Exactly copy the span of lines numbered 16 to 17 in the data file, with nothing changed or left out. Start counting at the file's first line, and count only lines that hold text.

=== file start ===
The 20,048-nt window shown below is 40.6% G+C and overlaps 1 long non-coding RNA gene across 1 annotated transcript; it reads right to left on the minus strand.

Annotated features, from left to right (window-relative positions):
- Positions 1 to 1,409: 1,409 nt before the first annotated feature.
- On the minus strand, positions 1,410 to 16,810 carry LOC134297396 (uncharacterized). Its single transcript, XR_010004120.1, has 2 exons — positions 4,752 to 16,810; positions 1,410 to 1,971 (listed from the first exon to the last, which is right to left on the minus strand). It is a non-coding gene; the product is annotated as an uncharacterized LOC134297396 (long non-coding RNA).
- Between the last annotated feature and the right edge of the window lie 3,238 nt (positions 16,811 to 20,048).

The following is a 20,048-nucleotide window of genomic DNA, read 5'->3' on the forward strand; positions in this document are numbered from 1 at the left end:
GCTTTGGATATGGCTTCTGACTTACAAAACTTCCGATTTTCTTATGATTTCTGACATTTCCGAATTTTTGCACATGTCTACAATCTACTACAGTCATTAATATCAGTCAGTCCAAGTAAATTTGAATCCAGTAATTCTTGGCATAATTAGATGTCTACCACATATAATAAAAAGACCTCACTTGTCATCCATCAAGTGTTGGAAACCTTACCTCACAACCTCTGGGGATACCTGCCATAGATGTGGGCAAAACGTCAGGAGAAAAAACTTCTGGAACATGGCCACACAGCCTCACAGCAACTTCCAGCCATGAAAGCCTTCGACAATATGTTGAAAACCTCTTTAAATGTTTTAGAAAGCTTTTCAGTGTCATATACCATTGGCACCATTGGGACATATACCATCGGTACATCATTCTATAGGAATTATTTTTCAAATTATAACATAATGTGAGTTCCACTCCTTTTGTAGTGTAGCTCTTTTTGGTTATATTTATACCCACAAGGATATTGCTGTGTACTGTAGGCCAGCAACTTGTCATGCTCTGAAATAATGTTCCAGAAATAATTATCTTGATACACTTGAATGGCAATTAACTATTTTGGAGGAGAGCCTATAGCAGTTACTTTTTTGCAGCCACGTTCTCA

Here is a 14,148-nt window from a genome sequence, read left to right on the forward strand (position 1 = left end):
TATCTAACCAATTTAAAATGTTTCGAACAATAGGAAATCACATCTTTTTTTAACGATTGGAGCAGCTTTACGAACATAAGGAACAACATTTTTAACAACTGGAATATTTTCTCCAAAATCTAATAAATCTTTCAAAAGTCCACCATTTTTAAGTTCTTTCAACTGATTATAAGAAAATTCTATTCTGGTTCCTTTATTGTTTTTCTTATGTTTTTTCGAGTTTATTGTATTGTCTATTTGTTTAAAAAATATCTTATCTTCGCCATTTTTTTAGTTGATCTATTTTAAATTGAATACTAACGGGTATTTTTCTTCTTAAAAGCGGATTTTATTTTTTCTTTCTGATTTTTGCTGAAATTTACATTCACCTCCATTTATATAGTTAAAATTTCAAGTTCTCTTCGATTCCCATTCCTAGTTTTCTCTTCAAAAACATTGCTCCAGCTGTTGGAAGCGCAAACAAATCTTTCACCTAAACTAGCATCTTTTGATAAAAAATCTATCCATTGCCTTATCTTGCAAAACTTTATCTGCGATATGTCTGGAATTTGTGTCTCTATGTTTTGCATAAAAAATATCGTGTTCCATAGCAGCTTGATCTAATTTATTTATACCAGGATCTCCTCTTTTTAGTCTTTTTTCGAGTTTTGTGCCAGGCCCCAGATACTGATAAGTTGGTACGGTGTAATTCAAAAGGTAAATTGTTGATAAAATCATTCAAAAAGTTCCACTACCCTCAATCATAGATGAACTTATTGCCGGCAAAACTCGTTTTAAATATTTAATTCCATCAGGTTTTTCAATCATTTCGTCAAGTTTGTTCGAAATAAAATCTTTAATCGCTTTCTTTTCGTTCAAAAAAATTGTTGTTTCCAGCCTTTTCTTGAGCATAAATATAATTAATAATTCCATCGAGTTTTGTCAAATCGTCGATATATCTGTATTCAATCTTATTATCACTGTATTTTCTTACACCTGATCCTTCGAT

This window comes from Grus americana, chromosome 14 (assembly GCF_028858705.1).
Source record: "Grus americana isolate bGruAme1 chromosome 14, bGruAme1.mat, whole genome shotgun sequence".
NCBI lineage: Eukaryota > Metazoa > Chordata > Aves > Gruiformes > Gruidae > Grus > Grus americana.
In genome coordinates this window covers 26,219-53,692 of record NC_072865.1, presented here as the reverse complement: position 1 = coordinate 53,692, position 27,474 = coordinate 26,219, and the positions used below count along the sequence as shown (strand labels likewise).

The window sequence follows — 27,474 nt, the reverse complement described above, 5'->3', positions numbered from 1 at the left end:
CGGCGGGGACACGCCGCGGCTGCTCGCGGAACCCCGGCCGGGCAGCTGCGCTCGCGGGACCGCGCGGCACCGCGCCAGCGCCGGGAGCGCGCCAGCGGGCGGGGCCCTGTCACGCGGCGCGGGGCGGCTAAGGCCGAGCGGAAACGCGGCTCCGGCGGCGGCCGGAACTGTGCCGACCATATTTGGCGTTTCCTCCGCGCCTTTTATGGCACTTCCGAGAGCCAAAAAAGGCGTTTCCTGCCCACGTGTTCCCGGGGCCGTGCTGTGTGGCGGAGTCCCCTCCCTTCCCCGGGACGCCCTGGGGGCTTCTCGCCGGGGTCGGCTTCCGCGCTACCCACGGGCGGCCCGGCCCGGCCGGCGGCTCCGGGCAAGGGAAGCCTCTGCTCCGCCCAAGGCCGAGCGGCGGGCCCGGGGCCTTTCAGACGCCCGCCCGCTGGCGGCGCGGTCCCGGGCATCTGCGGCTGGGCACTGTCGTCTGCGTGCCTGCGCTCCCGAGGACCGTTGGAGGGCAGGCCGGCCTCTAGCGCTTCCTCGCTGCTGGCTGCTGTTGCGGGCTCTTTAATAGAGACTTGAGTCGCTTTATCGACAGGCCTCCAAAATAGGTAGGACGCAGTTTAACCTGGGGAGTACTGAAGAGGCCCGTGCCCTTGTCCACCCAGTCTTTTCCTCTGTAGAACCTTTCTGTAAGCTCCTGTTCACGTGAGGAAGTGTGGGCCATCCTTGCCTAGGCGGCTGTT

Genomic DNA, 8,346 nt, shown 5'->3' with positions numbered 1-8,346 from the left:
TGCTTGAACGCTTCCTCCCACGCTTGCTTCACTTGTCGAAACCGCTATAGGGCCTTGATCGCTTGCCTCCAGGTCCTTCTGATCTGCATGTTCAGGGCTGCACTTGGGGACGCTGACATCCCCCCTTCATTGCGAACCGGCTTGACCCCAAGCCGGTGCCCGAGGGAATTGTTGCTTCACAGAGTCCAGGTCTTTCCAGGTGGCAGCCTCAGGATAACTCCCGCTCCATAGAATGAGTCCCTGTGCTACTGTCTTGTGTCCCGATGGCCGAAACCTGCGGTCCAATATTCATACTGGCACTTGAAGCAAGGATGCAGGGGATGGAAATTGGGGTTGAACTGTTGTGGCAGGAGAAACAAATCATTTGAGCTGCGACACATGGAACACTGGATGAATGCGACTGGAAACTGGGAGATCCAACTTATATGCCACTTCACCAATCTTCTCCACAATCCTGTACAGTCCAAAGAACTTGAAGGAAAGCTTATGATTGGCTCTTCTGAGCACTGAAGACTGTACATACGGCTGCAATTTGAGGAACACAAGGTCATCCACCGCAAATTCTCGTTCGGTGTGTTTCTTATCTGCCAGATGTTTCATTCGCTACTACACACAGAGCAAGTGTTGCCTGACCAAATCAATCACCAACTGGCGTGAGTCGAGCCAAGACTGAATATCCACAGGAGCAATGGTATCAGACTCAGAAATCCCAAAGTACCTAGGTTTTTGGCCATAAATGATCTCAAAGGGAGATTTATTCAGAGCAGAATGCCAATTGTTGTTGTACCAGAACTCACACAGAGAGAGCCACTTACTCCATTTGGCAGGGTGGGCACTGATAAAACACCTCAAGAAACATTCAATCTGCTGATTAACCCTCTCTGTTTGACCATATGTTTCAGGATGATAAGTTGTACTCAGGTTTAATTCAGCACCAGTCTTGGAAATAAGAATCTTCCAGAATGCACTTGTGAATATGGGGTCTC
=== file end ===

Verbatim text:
Genomic DNA, 8,346 nt, shown 5'->3' with positions numbered 1-8,346 from the left:
TGCTTGAACGCTTCCTCCCACGCTTGCTTCACTTGTCGAAACCGCTATAGGGCCTTGATCGCTTGCCTCCAGGTCCTTCTGATCTGCATGTTCAGGGCTGCACTTGGGGACGCTGACATCCCCCCTTCATTGCGAACCGGCTTGACCCCAAGCCGGTGCCCGAGGGAATTGTTGCTTCACAGAGTCCAGGTCTTTCCAGGTGGCAGCCTCAGGATAACTCCCGCTCCATAGAATGAGTCCCTGTGCTACTGTCTTGTGTCCCGATGGCCGAAACCTGCGGTCCAATATTCATACTGGCACTTGAAGCAAGGATGCAGGGGATGGAAATTGGGGTTGAACTGTTGTGGCAGGAGAAACAAATCATTTGAGCTGCGACACATGGAACACTGGATGAATGCGACTGGAAACTGGGAGATCCAACTTATATGCCACTTCACCAATCTTCTCCACAATCCTGTACAGTCCAAAGAACTTGAAGGAAAGCTTATGATTGGCTCTTCTGAGCACTGAAGACTGTACATACGGCTGCAATTTGAGGAACACAAGGTCATCCACCGCAAATTCTCGTTCGGTGTGTTTCTTATCTGCCAGATGTTTCATTCGCTACTACACACAGAGCAAGTGTTGCCTGACCAAATCAATCACCAACTGGCGTGAGTCGAGCCAAGACTGAATATCCACAGGAGCAATGGTATCAGACTCAGAAATCCCAAAGTACCTAGGTTTTTGGCCATAAATGATCTCAAAGGGAGATTTATTCAGAGCAGAATGCCAATTGTTGTTGTACCAGAACTCACACAGAGAGAGCCACTTACTCCATTTGGCAGGGTGGGCACTGATAAAACACCTCAAGAAACATTCAATCTGCTGATTAACCCTCTCTGTTTGACCATATGTTTCAGGATGATAAGTTGTACTCAGGTTTAATTCAGCACCAGTCTTGGAAATAAGAATCTTCCAGAATGCACTTGTGAATATGGGGTCTC